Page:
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Is Your 1099 Contractor Really A W-2 Employee?

By Michael D. Cross, Jr., J.D.

Employment taxes are a significant cost of doing business for each small business. Employers must pay federal employment taxes equal to 7.65% of each employee’s pay up to $87,900 and 1.45% thereafter. In addition, quality employees often command additional benefits such as health care and retirement plans. Employer also must make certain to withhold a portion of each employee’s compensation for payment of federal and state income taxes. Prudent employers often contract with a payroll company to assist in meeting these obligations, and this also is an additional cost.

These expenses are not incurred, however, if the employer hires independent contractors (sometimes known as “1099 employees”). Although independent contractors may command higher base compensation, whether paid hourly or on a project basis, no additional taxes or withholdings are required. As such, many businesses, in an effort to minimize expenses and simplify bookkeeping, choose to “outsource” work to independent contractors instead of hiring additional employees. Various government agencies, however, including the IRS, the Department of Labor, state departments of revenue and labor, and state workers’ compensation boards, have substantial financial interest in making certain that individuals are not improperly characterized as independent contractors instead of employees. If the agency finds an improper characterization, it can impose substantial financial penalties upon the employer. For example, if the IRS locates such a situation, it will determine that the employer should have paid employment taxes and withheld income taxes and then impose penalties and interest charges upon the IRS, which may more than double the amount owed.

In analyzing whether an individual is an employee or an independent contractor, courts and government agencies take into account several factors, including:

  • The amount of control the employer may exercise over the details of the work being performed;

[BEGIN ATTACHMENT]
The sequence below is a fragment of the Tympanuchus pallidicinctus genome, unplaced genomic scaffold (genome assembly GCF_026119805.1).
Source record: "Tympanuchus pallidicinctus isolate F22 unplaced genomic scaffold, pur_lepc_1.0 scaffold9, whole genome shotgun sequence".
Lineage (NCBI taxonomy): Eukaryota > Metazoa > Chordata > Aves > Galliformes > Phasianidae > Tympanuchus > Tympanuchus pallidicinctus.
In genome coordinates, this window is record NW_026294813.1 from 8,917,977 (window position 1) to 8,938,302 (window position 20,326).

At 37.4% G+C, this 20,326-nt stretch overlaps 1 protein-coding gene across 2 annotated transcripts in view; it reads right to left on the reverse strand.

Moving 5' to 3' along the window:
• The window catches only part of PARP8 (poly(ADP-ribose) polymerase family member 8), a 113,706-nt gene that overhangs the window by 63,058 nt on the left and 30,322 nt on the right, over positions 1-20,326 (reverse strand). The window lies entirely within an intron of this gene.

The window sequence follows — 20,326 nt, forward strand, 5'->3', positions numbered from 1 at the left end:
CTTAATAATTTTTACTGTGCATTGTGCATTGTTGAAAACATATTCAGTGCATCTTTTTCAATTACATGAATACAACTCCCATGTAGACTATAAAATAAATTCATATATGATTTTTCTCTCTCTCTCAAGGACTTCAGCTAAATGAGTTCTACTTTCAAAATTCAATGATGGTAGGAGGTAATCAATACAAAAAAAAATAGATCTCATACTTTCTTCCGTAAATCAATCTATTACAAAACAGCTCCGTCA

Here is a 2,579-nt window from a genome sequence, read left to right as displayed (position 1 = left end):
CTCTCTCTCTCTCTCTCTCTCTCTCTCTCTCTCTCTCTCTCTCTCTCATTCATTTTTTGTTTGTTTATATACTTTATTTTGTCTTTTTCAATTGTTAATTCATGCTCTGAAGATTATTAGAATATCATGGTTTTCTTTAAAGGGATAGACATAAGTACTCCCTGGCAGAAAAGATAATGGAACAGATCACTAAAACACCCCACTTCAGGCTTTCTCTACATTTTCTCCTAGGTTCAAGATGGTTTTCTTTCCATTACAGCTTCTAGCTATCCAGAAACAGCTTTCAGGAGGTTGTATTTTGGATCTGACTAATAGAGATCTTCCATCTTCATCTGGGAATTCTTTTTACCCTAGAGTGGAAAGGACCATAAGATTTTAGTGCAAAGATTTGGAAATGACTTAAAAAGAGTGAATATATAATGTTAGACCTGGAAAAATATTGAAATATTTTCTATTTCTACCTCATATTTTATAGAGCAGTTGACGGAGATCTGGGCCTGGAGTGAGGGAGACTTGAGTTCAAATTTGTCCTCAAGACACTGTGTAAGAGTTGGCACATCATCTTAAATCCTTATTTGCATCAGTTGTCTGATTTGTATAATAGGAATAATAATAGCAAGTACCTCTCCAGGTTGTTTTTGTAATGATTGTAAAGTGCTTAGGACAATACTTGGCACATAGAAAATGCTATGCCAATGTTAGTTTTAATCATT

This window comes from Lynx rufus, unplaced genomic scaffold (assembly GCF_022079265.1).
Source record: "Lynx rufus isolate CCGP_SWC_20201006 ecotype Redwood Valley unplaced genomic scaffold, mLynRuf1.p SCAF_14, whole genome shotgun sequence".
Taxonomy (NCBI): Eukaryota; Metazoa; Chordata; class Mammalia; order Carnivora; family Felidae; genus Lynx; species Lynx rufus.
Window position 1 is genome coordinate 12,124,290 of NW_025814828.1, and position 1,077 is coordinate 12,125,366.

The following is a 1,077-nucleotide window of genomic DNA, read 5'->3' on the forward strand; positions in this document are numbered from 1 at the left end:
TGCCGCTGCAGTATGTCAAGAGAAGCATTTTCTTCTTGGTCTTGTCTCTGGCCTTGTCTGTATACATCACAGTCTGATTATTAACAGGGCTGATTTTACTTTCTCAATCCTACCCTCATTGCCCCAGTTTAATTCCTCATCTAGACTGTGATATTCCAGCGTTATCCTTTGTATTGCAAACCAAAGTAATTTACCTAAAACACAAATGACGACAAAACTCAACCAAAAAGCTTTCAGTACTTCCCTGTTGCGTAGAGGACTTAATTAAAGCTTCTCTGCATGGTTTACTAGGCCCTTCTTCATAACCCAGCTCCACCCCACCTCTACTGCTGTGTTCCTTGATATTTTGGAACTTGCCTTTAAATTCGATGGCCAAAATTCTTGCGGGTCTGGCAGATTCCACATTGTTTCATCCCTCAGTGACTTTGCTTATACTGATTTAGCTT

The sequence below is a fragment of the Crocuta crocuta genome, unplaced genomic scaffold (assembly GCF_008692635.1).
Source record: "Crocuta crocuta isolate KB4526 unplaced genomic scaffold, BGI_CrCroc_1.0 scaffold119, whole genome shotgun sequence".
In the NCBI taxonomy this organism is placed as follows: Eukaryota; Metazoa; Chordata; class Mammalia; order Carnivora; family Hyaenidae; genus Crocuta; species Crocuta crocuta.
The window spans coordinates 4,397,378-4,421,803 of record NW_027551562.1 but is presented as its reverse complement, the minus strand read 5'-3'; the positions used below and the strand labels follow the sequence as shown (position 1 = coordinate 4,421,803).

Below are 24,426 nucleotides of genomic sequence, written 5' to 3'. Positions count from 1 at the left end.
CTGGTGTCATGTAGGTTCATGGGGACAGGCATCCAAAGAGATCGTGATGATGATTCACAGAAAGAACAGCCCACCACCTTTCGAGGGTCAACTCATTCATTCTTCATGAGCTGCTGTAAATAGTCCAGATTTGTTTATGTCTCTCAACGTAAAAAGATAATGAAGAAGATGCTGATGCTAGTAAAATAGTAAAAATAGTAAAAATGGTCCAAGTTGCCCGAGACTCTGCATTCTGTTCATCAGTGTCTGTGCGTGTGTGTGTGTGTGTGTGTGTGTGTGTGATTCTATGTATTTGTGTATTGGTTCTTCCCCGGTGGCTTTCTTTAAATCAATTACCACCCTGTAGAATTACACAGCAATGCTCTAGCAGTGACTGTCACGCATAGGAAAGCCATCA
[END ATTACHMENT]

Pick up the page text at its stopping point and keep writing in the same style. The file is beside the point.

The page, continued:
• Whether the worker is engaged in an occupation or business that is distinct from that of the employer;
  • Whether the work is usually done under the employer’s direction or by a specialist without supervision;
  • Whether the employer or the worker supplies the tools;
  • The duration of the worker’s employment;
  • The method of payment (i.e., in regular periodic intervals or upon the completion of the job); and
  • The degree of skill required of the worker.

None of these factors is automatically determinative; however, the courts often give great weight to whether the employer has a substantial amount of control over the worker’s activities. This also can impact whether the employer is liable for torts committed by the independent contractor.

If an employer desires to hire an individual as an independent contractor, the employer may take actions to minimize the risk that the relationship will be re-characterized as an employer / employee relationship. First, the employer should enter into a written agreement with the contractor. This written agreement should specify that the worker is an independent contractor and is solely responsible for payment of employment taxes, withholding of income taxes, and provision of various employment benefits. Second, the employer may require all independent contractors with which it does business to organize a corporation or limited liability company. Third, the employer should attempt to pay the contractor by the job and avoid lengthy relationships. Though it is not possible to guarantee success, by taking these actions, the employer can significantly reduce the risk of having its employment relationships re-characterized.

The information you obtain at this site is not, nor is it intended to be, legal advice. You should consult an attorney for individual advice regarding your own situation.